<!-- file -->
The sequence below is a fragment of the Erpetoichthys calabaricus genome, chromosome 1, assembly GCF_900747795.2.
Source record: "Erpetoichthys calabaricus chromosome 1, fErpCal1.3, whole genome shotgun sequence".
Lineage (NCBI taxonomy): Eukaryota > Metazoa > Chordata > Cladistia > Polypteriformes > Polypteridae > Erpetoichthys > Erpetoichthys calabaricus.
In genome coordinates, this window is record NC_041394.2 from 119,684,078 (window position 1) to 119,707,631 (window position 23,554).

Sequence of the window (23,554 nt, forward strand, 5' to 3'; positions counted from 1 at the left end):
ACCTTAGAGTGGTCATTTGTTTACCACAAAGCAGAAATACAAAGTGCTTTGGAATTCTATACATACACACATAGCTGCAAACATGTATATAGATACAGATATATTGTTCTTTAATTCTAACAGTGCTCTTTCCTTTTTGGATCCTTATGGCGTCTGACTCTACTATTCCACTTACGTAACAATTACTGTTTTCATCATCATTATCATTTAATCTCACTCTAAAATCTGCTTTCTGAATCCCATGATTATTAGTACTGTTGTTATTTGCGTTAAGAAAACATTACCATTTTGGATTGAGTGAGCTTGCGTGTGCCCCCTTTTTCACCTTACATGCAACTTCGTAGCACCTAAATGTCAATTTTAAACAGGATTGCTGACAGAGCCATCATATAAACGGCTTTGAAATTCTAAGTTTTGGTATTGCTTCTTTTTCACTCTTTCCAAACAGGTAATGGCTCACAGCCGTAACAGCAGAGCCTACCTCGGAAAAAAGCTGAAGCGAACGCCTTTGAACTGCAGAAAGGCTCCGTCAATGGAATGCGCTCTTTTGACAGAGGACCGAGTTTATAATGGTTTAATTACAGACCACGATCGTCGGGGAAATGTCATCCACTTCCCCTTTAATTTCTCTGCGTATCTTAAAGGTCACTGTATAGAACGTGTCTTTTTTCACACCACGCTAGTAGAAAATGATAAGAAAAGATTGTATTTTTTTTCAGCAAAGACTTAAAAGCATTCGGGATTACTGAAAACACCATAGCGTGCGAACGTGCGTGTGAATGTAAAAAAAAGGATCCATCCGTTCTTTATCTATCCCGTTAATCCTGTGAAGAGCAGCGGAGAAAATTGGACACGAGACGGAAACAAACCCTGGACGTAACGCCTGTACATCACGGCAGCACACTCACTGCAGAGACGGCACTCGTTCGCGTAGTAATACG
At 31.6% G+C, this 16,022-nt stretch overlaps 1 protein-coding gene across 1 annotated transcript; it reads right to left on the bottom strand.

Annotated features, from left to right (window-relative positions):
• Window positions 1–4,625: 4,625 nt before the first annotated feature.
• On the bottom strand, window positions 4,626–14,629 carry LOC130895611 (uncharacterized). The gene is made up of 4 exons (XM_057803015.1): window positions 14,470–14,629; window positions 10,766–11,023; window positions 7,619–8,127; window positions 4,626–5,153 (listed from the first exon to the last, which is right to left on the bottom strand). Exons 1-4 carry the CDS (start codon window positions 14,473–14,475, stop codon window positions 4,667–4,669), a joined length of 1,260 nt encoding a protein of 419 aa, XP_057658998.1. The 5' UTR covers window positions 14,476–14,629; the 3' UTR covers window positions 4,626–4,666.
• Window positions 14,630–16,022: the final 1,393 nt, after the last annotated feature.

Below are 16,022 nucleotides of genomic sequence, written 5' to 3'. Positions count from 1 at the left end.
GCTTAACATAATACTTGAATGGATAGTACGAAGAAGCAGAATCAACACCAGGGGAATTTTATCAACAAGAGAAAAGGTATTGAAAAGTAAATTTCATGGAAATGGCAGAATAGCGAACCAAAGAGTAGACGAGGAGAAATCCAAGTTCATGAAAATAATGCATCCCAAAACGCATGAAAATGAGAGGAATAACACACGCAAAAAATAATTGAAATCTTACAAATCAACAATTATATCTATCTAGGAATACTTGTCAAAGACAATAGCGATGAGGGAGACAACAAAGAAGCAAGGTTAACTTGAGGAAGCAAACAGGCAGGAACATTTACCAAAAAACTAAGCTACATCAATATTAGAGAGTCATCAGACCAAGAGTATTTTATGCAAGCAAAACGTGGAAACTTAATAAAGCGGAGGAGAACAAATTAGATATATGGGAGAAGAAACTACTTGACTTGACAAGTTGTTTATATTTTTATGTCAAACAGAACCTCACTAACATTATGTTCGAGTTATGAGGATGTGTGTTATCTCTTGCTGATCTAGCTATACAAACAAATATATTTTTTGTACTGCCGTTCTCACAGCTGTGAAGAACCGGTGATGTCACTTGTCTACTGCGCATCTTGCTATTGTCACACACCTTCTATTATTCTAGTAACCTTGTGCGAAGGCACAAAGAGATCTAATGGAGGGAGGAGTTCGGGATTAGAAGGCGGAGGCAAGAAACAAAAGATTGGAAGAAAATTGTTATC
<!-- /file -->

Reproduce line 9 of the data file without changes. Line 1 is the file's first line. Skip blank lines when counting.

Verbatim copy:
• Window positions 1–4,625: 4,625 nt before the first annotated feature.